Posts tagged ‘home’

November 2, 2011

Chicken and Dumplins

There comes a time in every couple’s relationship where one person says, “Oh, let’s have    insert dish here    for dinner” with a giddy, child-like smile… and the other person looks at them with a face like their trying to solve a very complex math problem.  Well, this happened to me when my boyfriend asked for “chicken and dumplins”.  Chicken and what?  My parents are British; I grew up eating pot roast, shepherds pie, sausage rolls and bubble and squeak.  I felt like I’d walked into an episode of Walker, Texas Ranger.  I thought it might be something like Matzo ball soup, which is really isn’t, so I got my lesson in dumpling creation through unscripted directions from my boyfriend’s grandmother over the phone.  It was less than vague… something along the lines of “mix a little flour with some Crisco until it looks right”?!?  Regardless, I think I figured it out and I’ve been trying to master it ever since.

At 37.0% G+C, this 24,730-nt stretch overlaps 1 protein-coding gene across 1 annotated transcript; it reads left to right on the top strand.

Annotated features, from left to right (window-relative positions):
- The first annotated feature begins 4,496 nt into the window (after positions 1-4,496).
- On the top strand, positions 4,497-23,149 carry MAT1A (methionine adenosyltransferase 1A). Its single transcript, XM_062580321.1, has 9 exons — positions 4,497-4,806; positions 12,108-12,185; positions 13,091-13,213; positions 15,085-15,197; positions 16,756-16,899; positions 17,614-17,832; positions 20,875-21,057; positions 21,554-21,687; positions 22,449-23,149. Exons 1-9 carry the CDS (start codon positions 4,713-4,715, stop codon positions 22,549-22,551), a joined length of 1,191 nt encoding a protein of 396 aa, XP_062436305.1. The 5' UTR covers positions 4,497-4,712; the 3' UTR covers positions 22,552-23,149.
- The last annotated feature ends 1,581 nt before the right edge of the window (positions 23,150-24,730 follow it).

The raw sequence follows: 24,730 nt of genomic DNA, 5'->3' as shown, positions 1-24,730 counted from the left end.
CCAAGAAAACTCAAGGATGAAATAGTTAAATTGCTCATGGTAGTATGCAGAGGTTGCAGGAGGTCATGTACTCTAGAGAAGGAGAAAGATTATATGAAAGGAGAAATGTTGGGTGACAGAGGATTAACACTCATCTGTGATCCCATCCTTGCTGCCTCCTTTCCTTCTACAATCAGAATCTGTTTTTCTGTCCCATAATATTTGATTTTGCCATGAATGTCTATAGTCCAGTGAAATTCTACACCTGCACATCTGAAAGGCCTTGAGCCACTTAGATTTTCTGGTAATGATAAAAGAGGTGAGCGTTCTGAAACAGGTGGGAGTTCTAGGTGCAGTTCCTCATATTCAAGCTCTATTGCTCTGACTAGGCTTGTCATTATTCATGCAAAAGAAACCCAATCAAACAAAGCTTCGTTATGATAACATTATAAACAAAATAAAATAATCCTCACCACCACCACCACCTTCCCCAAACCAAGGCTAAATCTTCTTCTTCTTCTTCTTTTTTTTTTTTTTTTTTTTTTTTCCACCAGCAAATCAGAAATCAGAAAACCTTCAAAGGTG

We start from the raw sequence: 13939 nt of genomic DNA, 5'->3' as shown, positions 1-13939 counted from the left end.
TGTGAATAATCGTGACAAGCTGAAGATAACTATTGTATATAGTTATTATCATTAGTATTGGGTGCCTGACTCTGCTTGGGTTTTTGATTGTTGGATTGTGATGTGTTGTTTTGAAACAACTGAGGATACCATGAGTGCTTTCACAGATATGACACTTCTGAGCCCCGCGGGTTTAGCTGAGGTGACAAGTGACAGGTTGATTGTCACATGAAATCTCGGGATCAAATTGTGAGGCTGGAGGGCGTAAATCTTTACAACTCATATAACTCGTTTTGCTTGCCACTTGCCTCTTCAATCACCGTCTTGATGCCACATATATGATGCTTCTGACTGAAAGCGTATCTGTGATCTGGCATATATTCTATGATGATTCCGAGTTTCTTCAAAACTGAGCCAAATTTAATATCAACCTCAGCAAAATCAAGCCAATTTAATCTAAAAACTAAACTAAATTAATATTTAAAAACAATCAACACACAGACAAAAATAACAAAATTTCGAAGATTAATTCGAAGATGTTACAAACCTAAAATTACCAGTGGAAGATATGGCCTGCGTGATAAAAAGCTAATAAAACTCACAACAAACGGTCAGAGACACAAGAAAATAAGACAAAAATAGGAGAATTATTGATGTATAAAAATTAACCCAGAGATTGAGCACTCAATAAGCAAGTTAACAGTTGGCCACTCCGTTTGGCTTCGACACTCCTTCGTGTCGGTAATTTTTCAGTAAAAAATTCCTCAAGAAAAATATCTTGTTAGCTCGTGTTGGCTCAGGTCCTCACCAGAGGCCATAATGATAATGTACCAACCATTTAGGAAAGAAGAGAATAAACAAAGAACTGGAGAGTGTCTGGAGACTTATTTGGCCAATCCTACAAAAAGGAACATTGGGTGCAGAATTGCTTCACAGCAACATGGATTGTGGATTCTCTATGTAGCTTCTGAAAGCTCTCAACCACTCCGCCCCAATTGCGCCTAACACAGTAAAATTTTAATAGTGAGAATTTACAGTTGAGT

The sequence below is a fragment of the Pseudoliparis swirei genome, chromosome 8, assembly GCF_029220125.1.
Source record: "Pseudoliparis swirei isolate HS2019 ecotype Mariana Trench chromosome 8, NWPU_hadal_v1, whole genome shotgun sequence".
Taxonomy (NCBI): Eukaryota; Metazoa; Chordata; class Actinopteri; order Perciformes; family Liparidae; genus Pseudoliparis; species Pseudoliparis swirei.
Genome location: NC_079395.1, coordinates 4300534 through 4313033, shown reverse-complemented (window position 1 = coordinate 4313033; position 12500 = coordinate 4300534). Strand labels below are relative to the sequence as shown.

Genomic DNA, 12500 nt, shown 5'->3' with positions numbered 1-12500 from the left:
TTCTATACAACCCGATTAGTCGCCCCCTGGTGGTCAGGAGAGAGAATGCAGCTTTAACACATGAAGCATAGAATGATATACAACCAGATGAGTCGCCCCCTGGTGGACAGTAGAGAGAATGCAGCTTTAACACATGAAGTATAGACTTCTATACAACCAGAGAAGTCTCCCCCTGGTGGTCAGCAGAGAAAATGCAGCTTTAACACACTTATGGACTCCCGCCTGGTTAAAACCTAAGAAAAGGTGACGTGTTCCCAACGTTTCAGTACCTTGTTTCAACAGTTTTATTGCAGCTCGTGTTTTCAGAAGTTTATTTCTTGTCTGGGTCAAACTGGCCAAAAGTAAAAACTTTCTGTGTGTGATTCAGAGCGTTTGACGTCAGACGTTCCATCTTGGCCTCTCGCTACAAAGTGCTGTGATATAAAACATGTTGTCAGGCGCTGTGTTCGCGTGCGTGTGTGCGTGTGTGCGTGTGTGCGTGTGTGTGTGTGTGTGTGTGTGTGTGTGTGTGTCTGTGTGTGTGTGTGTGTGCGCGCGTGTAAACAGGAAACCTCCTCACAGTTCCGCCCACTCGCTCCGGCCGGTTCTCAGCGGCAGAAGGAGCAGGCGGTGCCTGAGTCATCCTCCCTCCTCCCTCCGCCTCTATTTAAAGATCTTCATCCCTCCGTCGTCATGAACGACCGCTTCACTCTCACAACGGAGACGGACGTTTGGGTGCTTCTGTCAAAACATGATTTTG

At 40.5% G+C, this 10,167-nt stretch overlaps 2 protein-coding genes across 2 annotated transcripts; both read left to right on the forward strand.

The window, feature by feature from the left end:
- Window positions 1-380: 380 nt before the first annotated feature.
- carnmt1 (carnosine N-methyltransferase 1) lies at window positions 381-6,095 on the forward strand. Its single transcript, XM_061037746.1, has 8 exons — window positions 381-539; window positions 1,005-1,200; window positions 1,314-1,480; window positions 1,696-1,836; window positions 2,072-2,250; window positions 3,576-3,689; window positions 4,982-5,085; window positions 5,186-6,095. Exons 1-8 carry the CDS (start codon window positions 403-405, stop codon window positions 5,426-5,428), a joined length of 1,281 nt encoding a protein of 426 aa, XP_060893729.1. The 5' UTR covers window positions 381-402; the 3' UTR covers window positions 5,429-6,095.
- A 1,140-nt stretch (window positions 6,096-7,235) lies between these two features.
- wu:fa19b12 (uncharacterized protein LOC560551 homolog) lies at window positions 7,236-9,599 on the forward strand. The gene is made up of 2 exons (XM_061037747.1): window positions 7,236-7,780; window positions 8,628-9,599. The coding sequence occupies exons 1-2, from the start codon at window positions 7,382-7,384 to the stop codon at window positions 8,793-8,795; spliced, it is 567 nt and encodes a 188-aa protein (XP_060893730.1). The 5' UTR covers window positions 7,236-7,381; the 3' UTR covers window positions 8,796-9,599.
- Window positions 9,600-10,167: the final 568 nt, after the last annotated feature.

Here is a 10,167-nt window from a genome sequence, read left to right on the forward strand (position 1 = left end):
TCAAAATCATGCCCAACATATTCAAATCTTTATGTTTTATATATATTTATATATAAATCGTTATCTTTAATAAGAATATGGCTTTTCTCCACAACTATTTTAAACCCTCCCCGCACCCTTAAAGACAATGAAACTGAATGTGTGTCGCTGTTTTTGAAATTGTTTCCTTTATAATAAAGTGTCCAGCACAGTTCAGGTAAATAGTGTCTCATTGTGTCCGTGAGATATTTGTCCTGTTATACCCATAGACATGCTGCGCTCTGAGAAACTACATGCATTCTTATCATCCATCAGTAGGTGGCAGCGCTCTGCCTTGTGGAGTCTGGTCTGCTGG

Chicken and dumplings, like most southern food, evolved out of necessity and practicality.  In the old days, chicken was a special treat and not readily available like we find today in our grocery stores.  When it was available, chickens were often scrawny little birds without a lot of meat, yet had the job of serving an entire family dinner and lunch the next day.  However, flour was in abundance and an affordable staple found in all household kitchens.  Flour could easily be used to stretch a meager meal so that an entire family would leave the table feeling full and satisfied by making biscuits, dumplings, bread or an assortment of other improvisational meal stretchers.   Today, chicken and dumplings has become an ultimate comfort food of creamy sauce, thick luscious dumplings, and shreds of moist chicken.  I like mine with lots of pepper so the sauce is speckled with little flakes of black and charcoal.